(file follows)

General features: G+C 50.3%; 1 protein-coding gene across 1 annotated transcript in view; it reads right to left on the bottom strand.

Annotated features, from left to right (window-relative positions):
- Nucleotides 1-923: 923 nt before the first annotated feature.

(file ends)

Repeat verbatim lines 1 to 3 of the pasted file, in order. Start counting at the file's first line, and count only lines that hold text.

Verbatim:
General features: G+C 50.3%; 1 protein-coding gene across 1 annotated transcript in view; it reads right to left on the bottom strand.

Annotated features, from left to right (window-relative positions):
- Nucleotides 1-923: 923 nt before the first annotated feature.